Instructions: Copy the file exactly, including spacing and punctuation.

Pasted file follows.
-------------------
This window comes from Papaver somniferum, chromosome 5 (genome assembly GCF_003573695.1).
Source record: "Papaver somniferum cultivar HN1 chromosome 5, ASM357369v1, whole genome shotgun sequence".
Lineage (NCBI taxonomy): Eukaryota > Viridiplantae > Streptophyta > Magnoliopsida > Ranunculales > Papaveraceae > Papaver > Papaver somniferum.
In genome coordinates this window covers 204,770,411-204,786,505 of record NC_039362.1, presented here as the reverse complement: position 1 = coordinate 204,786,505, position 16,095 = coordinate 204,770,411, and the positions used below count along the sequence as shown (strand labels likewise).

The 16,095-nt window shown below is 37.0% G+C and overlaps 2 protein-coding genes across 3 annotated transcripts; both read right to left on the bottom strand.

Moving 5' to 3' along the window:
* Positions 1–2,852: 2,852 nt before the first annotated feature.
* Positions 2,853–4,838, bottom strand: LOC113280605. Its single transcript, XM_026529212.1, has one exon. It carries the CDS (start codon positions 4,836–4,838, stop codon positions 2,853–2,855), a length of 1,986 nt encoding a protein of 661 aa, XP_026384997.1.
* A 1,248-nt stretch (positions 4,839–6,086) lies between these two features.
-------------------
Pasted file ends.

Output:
This window comes from Papaver somniferum, chromosome 5 (genome assembly GCF_003573695.1).
Source record: "Papaver somniferum cultivar HN1 chromosome 5, ASM357369v1, whole genome shotgun sequence".
Lineage (NCBI taxonomy): Eukaryota > Viridiplantae > Streptophyta > Magnoliopsida > Ranunculales > Papaveraceae > Papaver > Papaver somniferum.
In genome coordinates this window covers 204,770,411-204,786,505 of record NC_039362.1, presented here as the reverse complement: position 1 = coordinate 204,786,505, position 16,095 = coordinate 204,770,411, and the positions used below count along the sequence as shown (strand labels likewise).

The 16,095-nt window shown below is 37.0% G+C and overlaps 2 protein-coding genes across 3 annotated transcripts; both read right to left on the bottom strand.

Moving 5' to 3' along the window:
* Positions 1–2,852: 2,852 nt before the first annotated feature.
* Positions 2,853–4,838, bottom strand: LOC113280605. Its single transcript, XM_026529212.1, has one exon. It carries the CDS (start codon positions 4,836–4,838, stop codon positions 2,853–2,855), a length of 1,986 nt encoding a protein of 661 aa, XP_026384997.1.
* A 1,248-nt stretch (positions 4,839–6,086) lies between these two features.